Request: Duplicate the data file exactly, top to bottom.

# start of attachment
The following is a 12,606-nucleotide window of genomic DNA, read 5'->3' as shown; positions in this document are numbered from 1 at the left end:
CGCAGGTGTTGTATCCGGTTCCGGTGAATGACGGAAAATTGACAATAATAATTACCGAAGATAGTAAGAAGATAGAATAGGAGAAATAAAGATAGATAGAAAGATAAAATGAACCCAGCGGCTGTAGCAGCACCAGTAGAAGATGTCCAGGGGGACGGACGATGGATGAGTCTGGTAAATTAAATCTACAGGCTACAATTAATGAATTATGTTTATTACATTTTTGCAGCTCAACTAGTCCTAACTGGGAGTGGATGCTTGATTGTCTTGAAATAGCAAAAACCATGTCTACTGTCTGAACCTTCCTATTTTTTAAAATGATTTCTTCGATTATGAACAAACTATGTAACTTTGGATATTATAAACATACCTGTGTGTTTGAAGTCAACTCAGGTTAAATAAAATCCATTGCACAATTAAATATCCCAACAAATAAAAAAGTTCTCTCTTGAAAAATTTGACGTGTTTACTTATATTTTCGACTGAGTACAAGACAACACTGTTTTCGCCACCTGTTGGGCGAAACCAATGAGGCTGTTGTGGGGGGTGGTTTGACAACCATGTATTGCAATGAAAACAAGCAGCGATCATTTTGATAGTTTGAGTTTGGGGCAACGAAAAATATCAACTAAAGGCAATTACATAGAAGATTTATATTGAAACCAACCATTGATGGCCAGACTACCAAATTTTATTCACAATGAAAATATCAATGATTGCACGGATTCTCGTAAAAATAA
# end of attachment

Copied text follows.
The following is a 12,606-nucleotide window of genomic DNA, read 5'->3' as shown; positions in this document are numbered from 1 at the left end:
CGCAGGTGTTGTATCCGGTTCCGGTGAATGACGGAAAATTGACAATAATAATTACCGAAGATAGTAAGAAGATAGAATAGGAGAAATAAAGATAGATAGAAAGATAAAATGAACCCAGCGGCTGTAGCAGCACCAGTAGAAGATGTCCAGGGGGACGGACGATGGATGAGTCTGGTAAATTAAATCTACAGGCTACAATTAATGAATTATGTTTATTACATTTTTGCAGCTCAACTAGTCCTAACTGGGAGTGGATGCTTGATTGTCTTGAAATAGCAAAAACCATGTCTACTGTCTGAACCTTCCTATTTTTTAAAATGATTTCTTCGATTATGAACAAACTATGTAACTTTGGATATTATAAACATACCTGTGTGTTTGAAGTCAACTCAGGTTAAATAAAATCCATTGCACAATTAAATATCCCAACAAATAAAAAAGTTCTCTCTTGAAAAATTTGACGTGTTTACTTATATTTTCGACTGAGTACAAGACAACACTGTTTTCGCCACCTGTTGGGCGAAACCAATGAGGCTGTTGTGGGGGGTGGTTTGACAACCATGTATTGCAATGAAAACAAGCAGCGATCATTTTGATAGTTTGAGTTTGGGGCAACGAAAAATATCAACTAAAGGCAATTACATAGAAGATTTATATTGAAACCAACCATTGATGGCCAGACTACCAAATTTTATTCACAATGAAAATATCAATGATTGCACGGATTCTCGTAAAAATAA